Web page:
Reading forward from RBA 3004
Logdump 91 >n
Hdr-Ind    :     E  (x45)     Partition  :     .  (x04)
UndoFlag   :     .  (x00)     BeforeAfter:     A  (x41)
RecLength  :    28  (x001c)   IO Time    : 2012/04/20 13:27:58.687.316
IOType     :    15  (x0f)     OrigNode   :   255  (xff)
TransInd   :     .  (x03)     FormatType :     R  (x52)
SyskeyLen  :     0  (x00)     Incomplete :     .  (x00)
AuditRBA   :        116       AuditPos   : 984592
Continued  :     N  (x00)     RecCount   :     1  (x01)

2012/04/20 13:27:58.687.316 FieldComp            Len    28 RBA 3004
After  Image:                                             Partition 4   G  s
 0000 0005 0000 0001 3100 0100 0f00 0000 0b48 656c | ........1........Hel
 6c6f 2077 6f72 6c64                               | lo world
Column     0 (x0000), Len     5 (x0005)
 0000 0001 31                                      | ....1
Column     1 (x0001), Len    15 (x000f)
 0000 000b 4865 6c6c 6f20 776f 726c 64             | ....Hello world

Logdump 92 >

From the above, you can see the problem. Replicat is trying to update a value but the before image isn’t available. A working update will have both before and after values.

If we use the ALLOWNOOPUPDATES replicat parameter, the update will be counted in the process statistics but no actual update operation will run on the database. The replicat process will no longer abend.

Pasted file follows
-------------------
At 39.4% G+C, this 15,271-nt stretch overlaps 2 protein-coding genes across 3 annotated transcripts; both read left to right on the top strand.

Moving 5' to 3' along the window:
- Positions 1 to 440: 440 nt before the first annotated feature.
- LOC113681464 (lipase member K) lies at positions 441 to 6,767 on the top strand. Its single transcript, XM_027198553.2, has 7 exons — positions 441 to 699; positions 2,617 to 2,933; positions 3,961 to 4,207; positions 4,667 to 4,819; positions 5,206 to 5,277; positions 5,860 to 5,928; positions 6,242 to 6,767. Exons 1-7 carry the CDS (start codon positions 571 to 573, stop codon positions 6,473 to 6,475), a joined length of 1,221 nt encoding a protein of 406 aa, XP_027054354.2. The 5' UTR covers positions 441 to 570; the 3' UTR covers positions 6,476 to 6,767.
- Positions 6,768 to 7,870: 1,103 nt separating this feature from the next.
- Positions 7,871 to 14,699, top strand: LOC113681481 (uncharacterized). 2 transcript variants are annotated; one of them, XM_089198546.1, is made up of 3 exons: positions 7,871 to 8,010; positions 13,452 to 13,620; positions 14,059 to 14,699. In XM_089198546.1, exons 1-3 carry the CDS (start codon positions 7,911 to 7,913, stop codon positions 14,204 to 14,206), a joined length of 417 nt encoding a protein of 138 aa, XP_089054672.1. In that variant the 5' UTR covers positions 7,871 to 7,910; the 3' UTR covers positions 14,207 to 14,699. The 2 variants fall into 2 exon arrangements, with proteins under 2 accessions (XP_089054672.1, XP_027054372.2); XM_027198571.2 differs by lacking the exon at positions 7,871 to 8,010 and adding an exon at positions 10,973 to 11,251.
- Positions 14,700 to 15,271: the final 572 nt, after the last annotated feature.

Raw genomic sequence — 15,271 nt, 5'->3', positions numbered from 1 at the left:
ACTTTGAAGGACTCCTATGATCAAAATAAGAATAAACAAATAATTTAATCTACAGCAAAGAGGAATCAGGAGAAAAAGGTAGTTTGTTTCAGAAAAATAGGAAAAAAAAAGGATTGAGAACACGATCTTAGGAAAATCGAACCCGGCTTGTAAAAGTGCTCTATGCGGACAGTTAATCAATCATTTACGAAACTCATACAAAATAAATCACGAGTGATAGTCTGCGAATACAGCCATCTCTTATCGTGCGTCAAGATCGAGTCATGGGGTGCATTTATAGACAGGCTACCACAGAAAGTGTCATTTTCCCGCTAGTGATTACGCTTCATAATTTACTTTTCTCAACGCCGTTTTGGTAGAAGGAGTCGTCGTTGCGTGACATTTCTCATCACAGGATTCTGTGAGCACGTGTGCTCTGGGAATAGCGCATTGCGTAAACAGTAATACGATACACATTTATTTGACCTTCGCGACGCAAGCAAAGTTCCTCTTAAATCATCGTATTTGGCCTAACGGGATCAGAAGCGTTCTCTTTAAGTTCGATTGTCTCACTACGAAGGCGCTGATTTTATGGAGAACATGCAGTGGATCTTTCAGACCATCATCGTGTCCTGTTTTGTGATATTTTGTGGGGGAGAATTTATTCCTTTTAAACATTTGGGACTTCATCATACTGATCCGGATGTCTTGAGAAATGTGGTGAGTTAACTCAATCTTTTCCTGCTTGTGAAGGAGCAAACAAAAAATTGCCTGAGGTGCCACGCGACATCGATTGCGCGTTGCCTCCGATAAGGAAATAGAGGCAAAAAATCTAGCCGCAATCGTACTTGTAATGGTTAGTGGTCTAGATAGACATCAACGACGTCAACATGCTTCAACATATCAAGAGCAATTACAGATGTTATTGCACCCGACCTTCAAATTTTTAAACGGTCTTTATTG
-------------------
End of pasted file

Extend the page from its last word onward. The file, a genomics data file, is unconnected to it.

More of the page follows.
If you have any concerns that using this parameter could allow problematic differences between source and target data to go undetected, take a look at this test case –

SQL> select * from test_table;

      COL1 COL2
---------- --------------------------------------------------
         1 Hello world

SQL> select * from test_table@target;

      COL1 COL2
---------- --------------------------------------------------
         1 Hello world

SQL> delete from test_table@target;

1 row deleted.

SQL> update test_table set col2 = 'Hello world, updated' where col1 = 1;

1 row updated.

As you can see from the above, I deliberately put the target and source data out of sync, and then tried to do an update on a row which was no longer present in the target data set. I’m pleased to say that this does indeed cause replicat to fail. A look into the discard file shows the following –

Record not found
Mapping problem with compressed key update record (target format)...
COL1 = 1
COL2 = Hello world
COL1 = 1
COL2 = Hello world, updated

So enabling this parameter won’t allow problematic differences between data on source and target to go unnoticed.

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  • gjilevski  On October 12, 2012 at 6:39 PM


    That is interesting. I would like to clarify some points.

    1. Did you define PK/UK on source and target
    2. If not did you add trandata cols( all cols)

    I think you should do either one of the above as if you have had any before images you would not have faced the problem.